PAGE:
Reports came last weekend from Coles County, Illinois–farm country about 3 hours south of Chicago–of sightings for two rare visitors: Snowy Owl and Prairie Falcon.
Even though Illinois is a “prairie” state, a Prairie Falcon sighting is a rarity. I saw one fly by in New Mexico last year but it’s a bird I would definitely like to see again. So I gladly joined three friends (as an aside, when we go out on expeditions together we call ourselves the 4 L’s or the Four Elles, all of our names beginning with “L”) for a day trip Sunday to comb the farm roads searching for these elusive creatures.
Alas, we did not find our target birds. An hour or two into our drive, in fact, we read a report of two Snowy Owls at Northerly Island back on the Chicago lakefront, the direction we were driving away from. But they were being harassed by…my crows, I’m afraid, and eventually left. I have reason to believe they are my crows evicted from the former Daley Bicentennial Plaza now under current destruction; earlier this winter an increase in the crow population was reported at Northerly Island. Crows would be the first to notice the Snowy Owls. But I’m also thinking if they had not harassed the owls, the owls might have gone unnoticed. There’s nothing like crows to detect the presence of predators and call your attention to them. Come to think of it, we could have used a few crows on Sunday to find the falcon for us…
Our first bird was an American Kestrel, hunting in a field, then perched on the wire,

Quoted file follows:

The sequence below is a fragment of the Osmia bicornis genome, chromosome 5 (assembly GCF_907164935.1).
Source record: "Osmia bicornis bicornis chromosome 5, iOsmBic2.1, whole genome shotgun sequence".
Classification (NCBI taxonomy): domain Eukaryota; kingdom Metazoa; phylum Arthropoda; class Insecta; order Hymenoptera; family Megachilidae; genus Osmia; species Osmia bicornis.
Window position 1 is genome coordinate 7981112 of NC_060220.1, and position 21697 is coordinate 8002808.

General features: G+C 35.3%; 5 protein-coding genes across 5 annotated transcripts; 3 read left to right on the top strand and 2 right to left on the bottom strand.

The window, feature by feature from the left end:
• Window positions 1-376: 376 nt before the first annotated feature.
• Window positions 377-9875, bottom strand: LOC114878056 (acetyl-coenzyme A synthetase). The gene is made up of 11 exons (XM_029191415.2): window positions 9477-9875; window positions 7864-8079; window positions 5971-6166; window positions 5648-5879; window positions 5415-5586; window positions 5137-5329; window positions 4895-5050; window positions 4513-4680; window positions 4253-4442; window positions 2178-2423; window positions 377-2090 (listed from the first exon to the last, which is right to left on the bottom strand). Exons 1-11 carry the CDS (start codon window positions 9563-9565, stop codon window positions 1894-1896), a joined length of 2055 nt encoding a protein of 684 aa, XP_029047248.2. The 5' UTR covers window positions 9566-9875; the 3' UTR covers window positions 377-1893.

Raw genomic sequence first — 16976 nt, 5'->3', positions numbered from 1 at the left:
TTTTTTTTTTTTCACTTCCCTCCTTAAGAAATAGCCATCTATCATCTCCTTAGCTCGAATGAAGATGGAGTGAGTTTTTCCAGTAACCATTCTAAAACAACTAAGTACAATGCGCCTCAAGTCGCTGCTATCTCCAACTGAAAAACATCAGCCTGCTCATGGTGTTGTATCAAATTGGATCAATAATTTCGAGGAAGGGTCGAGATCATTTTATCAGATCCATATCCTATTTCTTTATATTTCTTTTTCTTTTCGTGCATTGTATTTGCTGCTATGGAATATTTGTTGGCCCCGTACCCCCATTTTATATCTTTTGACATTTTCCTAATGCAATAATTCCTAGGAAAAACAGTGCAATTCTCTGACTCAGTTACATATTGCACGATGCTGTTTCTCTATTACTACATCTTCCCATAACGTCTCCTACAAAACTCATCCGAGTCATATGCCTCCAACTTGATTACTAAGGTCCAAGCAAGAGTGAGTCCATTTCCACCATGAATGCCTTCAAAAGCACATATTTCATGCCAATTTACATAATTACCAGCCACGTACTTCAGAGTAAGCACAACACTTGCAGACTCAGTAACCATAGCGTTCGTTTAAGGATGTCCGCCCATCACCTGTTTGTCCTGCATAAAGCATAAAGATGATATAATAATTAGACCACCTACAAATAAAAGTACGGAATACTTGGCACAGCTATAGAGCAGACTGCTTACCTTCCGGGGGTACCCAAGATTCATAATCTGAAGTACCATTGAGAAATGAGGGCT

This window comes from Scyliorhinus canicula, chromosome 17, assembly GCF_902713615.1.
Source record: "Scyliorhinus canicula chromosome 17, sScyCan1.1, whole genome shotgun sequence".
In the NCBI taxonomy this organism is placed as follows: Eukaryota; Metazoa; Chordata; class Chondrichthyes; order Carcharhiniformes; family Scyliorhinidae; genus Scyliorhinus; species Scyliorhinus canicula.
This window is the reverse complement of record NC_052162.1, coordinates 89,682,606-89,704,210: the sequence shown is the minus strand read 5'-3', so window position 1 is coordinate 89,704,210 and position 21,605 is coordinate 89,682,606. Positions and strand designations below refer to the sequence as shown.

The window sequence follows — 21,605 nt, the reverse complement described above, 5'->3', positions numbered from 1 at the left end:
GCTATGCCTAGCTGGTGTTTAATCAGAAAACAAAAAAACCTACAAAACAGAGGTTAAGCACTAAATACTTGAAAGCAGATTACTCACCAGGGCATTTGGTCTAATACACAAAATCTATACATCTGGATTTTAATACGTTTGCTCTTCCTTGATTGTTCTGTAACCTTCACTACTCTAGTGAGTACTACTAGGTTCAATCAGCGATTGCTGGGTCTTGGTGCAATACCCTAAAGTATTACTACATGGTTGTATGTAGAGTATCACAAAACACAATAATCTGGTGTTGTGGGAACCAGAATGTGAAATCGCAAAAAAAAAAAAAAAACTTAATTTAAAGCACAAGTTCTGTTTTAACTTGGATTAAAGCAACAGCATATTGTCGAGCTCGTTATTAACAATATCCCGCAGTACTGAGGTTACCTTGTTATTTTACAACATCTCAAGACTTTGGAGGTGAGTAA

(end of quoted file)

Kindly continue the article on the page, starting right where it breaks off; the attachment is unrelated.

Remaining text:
that just would not become a Prairie Falcon. It had a vole and was trying to eat its prey, but we couldn’t get close enough for decent photographs.
I’m afraid he got tired of us watching him.
After several more Kestrels, which I was still thrilled to see as they have all but disappeared from the Chicago area, we did have another falcon… this solitary creature, which might have been a Merlin. The bird appeared to be a juvenile, whatever it was. No matter how much we tried to make it into the sought-after species, it sat quietly in the middle of the field, no doubt amused by all the people peering at it, by now, with scopes from both sides, knowing we were too far away to get really decent looks.
Even though these pictures are hardly worth publishing, we Four Elles had a great time, over the course of the day getting great if brief looks at Rough-Legged Hawk and Northern Harriers, lots of American Tree Sparrows and Horned Larks, and it was our last chance for sunshine for quite a while. The days are getting longer, but it seems the winter weather is just beginning.